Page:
Second Year 二年生

You’ve survived your first year in Japan! Your Japanese is improving, and you’re completely at home in any train station. You’ve moved up a few positions in the club you joined last year, and you’ve tried a few different part-time jobs. Second year is still a busy time full of core classes and studying, but it’s the perfect time to really start thinking about job hunting. In just one more year, you’ll be on your way to starting your search for a career in Japan. It’s the perfect time to challenge yourself, try new things, and really self-reflect.

1. Study Abroad

Yes you’re a foreigner in Japan. But as an official student, you’re also liable to study abroad. If you’re not a native English speaker, this is your chance to get your native tongue, Japanese, and a third language under your belt.

If you already speak proficient English, consider Chinese, Korean, Vietnamese, or Thai. These are countries that Japan does business with the most, and will likely continue to increase in the future. Having one more language will give you an edge when it comes to the hiring process, and the experiences one gains while abroad are priceless. You would know, you’ve already come this far!

Yun Giwon, a South Korean International student of Aoyama Gakuin University, lived in Japan for 2 years before going abroad to Canada her 3rd year of university. She speaks Korean, English, Japanese, and Spanish.

"Being from South Korea, a country with a culture and environment similar to Japan, living and studying in Canada was new for me in many ways. Seeing the other side of the world helped me not only widen my perspective to but also to understand the struggles (like homesickness and culture shock) Western international students experience living in Asia."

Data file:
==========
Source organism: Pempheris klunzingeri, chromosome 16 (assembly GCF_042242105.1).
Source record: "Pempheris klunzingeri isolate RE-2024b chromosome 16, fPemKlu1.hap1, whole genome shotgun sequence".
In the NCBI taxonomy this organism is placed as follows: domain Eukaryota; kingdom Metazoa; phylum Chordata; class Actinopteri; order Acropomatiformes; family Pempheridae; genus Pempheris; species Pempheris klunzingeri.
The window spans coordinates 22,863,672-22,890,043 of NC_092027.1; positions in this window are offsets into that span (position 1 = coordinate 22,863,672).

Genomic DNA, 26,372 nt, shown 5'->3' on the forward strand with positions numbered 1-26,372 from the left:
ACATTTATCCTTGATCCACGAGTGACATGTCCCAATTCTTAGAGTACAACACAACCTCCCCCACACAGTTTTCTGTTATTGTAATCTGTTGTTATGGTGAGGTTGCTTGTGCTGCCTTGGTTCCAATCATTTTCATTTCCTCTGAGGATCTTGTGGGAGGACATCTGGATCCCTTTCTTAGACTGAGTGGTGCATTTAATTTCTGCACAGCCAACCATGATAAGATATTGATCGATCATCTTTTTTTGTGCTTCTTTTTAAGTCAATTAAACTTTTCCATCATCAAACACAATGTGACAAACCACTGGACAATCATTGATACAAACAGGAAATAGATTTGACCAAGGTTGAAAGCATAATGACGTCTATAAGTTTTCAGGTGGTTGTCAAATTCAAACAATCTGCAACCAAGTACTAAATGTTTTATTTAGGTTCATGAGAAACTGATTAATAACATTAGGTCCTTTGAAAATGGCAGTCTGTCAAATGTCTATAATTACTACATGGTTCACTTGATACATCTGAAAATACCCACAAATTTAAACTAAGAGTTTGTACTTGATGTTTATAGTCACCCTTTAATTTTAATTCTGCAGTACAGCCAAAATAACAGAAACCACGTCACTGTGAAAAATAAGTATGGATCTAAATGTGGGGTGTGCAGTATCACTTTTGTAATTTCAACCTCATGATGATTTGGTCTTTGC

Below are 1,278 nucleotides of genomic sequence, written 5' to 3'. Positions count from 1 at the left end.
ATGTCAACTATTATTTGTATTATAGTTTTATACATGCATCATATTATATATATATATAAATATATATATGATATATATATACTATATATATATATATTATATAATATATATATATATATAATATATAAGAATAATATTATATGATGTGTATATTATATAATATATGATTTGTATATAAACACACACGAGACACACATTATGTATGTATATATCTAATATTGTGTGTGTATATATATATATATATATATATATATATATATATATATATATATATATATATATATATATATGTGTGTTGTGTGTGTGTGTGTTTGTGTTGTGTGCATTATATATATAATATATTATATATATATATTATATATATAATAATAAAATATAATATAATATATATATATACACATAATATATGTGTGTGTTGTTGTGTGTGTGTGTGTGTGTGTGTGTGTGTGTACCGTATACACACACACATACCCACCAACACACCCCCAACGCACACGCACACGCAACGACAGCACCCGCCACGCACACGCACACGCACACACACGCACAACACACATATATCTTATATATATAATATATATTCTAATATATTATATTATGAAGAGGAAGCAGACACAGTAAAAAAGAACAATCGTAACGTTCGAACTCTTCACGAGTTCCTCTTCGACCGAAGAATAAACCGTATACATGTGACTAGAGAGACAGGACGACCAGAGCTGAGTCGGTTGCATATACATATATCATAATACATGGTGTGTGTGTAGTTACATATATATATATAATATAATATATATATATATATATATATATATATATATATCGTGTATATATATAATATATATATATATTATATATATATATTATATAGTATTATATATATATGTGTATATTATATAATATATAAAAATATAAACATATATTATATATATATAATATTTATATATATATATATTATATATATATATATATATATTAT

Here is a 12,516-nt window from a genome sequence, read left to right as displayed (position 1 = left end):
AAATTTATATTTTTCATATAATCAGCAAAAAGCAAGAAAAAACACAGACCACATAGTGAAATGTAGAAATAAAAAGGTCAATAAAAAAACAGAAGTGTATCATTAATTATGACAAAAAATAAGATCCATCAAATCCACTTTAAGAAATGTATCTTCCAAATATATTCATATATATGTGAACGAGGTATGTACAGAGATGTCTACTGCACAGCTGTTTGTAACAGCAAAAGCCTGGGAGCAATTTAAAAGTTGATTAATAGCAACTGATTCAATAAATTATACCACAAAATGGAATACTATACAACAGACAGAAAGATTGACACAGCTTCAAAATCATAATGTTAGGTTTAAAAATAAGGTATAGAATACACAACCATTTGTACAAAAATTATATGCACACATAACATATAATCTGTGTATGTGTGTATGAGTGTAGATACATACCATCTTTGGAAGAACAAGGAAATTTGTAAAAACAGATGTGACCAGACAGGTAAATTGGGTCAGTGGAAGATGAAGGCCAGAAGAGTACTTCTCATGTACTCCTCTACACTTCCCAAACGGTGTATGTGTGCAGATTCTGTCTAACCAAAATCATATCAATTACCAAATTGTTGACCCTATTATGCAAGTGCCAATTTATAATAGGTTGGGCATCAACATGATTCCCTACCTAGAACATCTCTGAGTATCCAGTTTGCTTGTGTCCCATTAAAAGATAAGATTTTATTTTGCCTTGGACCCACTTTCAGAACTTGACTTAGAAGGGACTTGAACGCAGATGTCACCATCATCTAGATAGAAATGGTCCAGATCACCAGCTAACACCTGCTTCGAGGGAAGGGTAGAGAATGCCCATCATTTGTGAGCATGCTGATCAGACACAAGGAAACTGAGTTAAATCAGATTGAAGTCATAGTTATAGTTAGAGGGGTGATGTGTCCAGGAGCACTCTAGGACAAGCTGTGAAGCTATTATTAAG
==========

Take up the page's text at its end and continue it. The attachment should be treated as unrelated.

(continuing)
2. Get an internship!

In Japan, internships are currently on the rise. Getting real job experience in a Japanese company can help boost your resume, help you gain confidence in a Japanese business environment, and prepare you for your future endeavors!

There are many different types of internships to get in Japan, so be sure to look into all your options! To learn about the different types of internships in Japan, and get a side by side comparison, read our article Short Term vs Long Term Internships. To learn the best way to look for, apply, and land an internship in Japan, read our article How to Get an Internship in Japan.

3. Identify Your Skills

In Japan, soft skills and experiences are valued over hard-skills. What is a "soft-skill" you ask? It's you! The characteristics who make up who you are. In Japanese culture it is believed that while hard skills like mastering excel, or knowing how to balance books, are things that can be taught over time, personal morals and values cannot be taught. This makes them more valuable, and therefore prioritized in the hiring process. Some of the soft skills most valued by Japanese companies include: